Be Adaptable: An Interview with Linda Hasenfratz
Recently, I had the opportunity to interview Linda Hasenfratz, the CEO of Linamar. Linamar is a publicly traded Canadian manufacturing company that operates worldwide. The company is the second largest automotive manufacturer in Canada, building and suppling products to automotive and industrial markets globally. Since her tenure as CEO began, Linda helped grow Linamar sales to over $7.4 billion, and helped the brand expand to become a diversified, global manufacturer of highly engineered products. With 61 manufacturing locations and 10 R&D centers in 17 countries, Linamar has further diversified from auto part manufacturing to include producing agricultural equipment, medical devices, and more. During our conversation, Linda spoke to me about her greatest learnings and successes throughout her entrepreneurial journey. I learned some valuable lessons about adaptability in times of crisis, the importance of philanthropy, the benefits of a multi-stakeholder approach, and thinking boldly.
Adaptability in a Time of Crisis
“Now is a time of a lot of stress. It’s a time where leaders can really grow; like anything, if you’re in a time of adversity, you can be a victim and achieve nothing or you can be a leader and grow. Learn and be stronger and learn more coming out of it than you knew coming into it.”
Linamar has demonstrated resilience throughout past recessionary periods; the most recent economic and social disruption caused by the COVID pandemic is no exception. In less than six weeks, Linamar teams were able to quickly pivot and start producing much-needed ventilators to ship to hospitals treating COVID patients; a prime example of a strategic pivot made under pressure.
“Linamar’s culture is extremely responsive, nimble and fast moving. We are well positioned to manage crisis as a result…We’ve always followed a philosophy of investing in programable equipment that can be shifted from one type of product to another, so we can better align customer demand to line capacity”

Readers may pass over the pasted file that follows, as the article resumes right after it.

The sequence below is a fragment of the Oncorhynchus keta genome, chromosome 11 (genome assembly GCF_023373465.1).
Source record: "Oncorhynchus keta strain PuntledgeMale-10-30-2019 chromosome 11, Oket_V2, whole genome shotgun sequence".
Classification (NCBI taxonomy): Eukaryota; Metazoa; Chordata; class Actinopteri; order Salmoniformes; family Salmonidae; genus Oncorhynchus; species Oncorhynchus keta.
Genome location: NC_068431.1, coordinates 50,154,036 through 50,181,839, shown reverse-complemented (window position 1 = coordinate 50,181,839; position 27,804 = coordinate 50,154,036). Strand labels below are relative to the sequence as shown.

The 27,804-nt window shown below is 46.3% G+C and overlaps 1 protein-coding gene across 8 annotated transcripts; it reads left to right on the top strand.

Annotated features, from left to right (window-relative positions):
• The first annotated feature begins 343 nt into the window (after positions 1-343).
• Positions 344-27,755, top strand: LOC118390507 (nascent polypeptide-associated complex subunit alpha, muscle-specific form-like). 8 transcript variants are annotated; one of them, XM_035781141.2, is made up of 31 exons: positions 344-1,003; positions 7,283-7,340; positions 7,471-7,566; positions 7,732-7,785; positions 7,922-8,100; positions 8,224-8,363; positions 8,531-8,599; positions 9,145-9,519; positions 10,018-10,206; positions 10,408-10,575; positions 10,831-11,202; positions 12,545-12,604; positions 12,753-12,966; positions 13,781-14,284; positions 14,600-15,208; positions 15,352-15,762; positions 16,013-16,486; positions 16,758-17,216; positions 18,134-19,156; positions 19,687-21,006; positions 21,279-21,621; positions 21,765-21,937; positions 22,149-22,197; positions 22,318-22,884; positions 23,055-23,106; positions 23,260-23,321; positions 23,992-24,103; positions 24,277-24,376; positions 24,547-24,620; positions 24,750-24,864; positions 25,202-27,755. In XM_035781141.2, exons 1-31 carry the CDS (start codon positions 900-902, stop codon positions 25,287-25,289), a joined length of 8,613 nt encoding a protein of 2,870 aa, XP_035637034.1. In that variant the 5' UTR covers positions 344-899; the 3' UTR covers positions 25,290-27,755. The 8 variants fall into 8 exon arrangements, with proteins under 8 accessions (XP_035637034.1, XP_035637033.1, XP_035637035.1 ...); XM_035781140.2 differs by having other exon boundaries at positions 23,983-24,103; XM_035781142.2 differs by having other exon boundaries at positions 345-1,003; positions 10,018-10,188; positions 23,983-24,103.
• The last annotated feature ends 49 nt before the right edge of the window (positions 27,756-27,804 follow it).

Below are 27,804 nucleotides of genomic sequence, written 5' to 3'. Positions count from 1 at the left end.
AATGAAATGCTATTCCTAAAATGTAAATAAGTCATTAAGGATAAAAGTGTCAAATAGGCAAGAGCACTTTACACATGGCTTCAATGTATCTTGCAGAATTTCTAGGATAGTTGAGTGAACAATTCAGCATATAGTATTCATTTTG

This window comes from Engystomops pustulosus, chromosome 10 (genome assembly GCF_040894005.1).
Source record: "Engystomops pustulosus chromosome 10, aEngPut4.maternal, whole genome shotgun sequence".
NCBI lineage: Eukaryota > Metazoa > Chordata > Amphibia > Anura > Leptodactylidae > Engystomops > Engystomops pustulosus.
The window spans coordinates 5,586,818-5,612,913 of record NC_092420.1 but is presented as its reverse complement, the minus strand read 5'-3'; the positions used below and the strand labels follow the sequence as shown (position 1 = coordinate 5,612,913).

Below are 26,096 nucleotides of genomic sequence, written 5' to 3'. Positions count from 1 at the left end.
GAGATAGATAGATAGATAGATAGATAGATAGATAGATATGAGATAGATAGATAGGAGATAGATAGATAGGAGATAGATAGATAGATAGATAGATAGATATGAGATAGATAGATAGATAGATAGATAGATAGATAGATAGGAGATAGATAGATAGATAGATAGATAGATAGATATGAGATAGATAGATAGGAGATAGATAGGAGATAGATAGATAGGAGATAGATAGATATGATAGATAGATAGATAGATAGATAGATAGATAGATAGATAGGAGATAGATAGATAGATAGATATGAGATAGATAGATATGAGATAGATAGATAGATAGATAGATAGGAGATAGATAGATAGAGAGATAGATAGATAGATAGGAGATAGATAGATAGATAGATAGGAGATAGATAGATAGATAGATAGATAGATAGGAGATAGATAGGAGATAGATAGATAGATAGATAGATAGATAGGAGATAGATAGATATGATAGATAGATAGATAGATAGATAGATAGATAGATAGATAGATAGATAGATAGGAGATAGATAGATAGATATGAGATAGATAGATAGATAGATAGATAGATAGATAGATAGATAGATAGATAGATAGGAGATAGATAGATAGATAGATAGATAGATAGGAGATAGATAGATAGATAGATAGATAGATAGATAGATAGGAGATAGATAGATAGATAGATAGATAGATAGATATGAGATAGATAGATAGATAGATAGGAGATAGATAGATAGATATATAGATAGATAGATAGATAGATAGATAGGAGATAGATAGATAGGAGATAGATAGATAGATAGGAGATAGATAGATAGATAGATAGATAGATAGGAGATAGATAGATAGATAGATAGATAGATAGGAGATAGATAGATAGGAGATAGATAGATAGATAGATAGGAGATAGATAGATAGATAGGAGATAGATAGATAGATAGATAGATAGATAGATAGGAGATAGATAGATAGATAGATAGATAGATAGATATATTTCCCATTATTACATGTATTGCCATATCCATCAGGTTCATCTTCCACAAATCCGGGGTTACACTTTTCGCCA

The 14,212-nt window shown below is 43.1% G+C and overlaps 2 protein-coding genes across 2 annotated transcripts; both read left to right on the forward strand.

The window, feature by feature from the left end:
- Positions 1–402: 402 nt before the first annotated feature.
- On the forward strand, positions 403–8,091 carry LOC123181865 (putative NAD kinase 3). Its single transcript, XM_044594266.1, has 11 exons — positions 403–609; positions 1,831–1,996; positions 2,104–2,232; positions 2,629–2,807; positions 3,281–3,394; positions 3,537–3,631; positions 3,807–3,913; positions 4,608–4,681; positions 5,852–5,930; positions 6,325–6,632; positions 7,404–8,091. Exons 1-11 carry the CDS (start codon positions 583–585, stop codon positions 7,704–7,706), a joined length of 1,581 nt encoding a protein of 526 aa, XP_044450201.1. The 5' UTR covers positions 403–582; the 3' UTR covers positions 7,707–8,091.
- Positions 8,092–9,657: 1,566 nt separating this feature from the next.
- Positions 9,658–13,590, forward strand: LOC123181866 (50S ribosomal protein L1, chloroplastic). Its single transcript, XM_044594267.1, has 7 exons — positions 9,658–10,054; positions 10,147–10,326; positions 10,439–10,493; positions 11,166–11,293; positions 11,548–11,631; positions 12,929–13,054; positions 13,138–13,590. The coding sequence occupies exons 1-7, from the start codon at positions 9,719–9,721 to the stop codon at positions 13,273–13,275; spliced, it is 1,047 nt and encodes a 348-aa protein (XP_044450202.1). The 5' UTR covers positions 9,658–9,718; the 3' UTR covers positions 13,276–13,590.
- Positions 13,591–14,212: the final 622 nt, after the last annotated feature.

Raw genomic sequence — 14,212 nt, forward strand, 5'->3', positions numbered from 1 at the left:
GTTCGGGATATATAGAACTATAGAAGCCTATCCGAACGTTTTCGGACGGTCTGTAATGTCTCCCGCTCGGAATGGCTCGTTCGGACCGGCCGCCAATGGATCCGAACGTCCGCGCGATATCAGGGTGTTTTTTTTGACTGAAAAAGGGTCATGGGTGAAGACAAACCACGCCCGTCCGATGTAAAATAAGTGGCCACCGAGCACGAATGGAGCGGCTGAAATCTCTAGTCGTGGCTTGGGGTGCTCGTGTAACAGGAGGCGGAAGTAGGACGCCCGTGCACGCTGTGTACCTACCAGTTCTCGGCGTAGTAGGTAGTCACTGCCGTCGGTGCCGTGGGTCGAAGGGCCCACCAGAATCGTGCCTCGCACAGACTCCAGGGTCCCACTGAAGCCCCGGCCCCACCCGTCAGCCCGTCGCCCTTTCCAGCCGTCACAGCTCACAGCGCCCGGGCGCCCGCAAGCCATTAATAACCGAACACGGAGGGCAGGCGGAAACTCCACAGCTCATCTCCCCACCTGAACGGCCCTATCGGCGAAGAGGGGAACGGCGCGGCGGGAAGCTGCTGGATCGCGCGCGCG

Linamar has entered new markets by adapting their current programmable equipment to meet the needs of new and emerging industries. This has enabled them to become more diversified and act with flexibility and speed, even during times of crises, something that has ultimately served as a sustainable competitive advantage.
“We tell our folks, tough times don’t last but tough teams do and we are one tough team.”
“…philanthropy initiatives support our communities which support our employees and that’s important to me as a leader of our business. In supporting women’s initiatives, it also helps our business in terms of achieving better diversity and therefore better results… I feel like it all kind of ties in together”
Linda has a unique approach towards engaging in philanthropic initiatives – philanthropy is not separate from core business activities; it is a driver for them. She does not view one as taking time and effort away from the other. Allowing both to co-exist and thrive has actually created synergies over time. Linda is part of many philanthropic initiatives that aim to support a strong pipeline of talent that flows into Linamar. Programs include providing financial aid to female students enrolled in Western University’s dual Ivey School of Business and Engineering programs, who then also have the opportunity to work at Linamar after their studies are completed.
Success is a Balance
“…we see success when we strike a good balance of customer, employee, and financial satisfaction. So, we really try to run our business to satisfy all three of those stakeholders… We actually symbolize that whole idea by a 3-legged stool. The idea being that each of those stakeholders represent one leg of that stool and if we forget about one of them, then our business falls over. We call it the stepping stool of success.”
Linda speaks about how being a successful leader means considering every stakeholder and taking an individual approach with each. Key stakeholders will have different needs and require unique communication styles; however, all deserve optimal service and undivided attention. Keeping all groups satisfied is step one.
How to Think Boldly
“In my opinion, if you set small goals, you achieve small things and if you set bold goals, you achieve big things. I think when folks are starting out in business, they may set smaller goals and continue inching along. If they set bigger goals, it forces them to think more broadly.”
“Not every company has a 100-year plan, but we do. We tend to have a very long-term focus. When we think future, we are thinking multi-generationally.”
Linda thinks bold. Setting bold goals is frightening for some, as it brings upon the potential for failure; but without dreaming big, achieving greatness can seem less likely over time. By setting aspirational goals, and having a vision for the business, Linamar has been able to surpass expectations. Thinking big and thinking broadly has allowed Linamar to expand, first nationally and then globally, and successfully enter new industries while creating unique opportunities for female entrepreneurs.
On May 21st, from 7:00-8:30pm, Level5 Strategy will be hosting its first ever Women Entrepreneurship Speaker Series, “BusinessWomen of Influence” featuring Linda Hasenfratz.